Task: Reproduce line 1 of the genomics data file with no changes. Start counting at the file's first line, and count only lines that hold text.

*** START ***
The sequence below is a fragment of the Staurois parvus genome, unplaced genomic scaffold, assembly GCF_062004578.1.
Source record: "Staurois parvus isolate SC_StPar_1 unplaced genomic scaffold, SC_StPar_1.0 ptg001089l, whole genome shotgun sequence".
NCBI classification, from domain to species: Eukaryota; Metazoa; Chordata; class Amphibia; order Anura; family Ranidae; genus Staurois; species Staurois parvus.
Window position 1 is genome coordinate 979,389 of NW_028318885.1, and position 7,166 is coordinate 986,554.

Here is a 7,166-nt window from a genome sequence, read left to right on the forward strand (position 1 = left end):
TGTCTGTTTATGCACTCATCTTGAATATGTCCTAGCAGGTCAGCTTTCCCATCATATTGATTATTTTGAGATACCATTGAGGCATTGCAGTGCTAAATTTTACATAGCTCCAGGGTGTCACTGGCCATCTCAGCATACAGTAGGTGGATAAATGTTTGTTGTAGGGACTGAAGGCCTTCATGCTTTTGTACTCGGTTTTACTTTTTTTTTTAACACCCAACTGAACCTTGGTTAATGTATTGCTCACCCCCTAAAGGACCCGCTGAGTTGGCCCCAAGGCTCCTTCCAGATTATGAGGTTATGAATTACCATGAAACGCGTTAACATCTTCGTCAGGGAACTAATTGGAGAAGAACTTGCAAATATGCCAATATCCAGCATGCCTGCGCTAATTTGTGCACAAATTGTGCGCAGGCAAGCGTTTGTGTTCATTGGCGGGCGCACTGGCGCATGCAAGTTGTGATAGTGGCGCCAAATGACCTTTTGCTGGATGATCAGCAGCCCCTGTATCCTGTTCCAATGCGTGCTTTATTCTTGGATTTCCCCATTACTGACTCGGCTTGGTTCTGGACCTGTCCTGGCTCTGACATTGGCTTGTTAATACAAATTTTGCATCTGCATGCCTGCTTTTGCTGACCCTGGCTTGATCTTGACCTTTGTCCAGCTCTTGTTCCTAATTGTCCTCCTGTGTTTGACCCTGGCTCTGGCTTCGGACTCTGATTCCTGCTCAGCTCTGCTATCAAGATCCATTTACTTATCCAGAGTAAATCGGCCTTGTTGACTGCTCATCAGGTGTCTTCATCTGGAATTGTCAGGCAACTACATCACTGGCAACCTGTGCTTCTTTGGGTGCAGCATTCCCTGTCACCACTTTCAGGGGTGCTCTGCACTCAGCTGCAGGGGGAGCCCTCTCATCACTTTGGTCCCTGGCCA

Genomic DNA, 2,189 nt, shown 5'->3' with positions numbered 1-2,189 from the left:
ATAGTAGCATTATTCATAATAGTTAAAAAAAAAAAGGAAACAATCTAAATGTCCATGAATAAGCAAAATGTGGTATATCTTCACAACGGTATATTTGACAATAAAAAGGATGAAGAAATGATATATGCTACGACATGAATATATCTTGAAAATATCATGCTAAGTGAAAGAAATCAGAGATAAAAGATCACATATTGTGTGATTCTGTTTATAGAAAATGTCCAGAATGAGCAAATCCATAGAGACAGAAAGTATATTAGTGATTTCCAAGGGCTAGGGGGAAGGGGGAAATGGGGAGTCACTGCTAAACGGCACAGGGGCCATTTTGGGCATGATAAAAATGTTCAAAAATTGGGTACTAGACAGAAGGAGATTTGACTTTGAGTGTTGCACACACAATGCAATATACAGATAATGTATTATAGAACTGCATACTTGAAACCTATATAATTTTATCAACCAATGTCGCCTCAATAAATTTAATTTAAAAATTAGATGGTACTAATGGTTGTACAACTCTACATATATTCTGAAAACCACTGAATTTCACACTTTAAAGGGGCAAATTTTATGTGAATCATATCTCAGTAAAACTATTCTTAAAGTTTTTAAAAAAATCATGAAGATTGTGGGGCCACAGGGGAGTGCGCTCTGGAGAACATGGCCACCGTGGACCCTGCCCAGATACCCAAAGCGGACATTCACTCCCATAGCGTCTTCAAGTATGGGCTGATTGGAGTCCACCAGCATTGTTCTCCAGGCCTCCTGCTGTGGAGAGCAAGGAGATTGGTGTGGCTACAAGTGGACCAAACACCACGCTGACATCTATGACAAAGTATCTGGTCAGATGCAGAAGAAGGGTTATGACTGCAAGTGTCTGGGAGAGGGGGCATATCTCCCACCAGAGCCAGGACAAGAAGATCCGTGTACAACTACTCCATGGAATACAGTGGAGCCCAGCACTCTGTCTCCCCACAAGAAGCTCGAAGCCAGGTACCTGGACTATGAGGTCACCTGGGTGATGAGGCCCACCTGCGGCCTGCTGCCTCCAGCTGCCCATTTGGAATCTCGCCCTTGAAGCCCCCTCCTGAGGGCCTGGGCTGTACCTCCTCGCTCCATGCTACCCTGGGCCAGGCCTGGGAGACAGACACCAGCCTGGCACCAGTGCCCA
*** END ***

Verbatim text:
The sequence below is a fragment of the Staurois parvus genome, unplaced genomic scaffold, assembly GCF_062004578.1.